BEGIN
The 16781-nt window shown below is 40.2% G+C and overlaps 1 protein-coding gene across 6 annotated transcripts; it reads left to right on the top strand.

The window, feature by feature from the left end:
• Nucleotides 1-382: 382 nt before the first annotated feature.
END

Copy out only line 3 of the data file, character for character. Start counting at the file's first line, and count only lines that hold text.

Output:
• Nucleotides 1-382: 382 nt before the first annotated feature.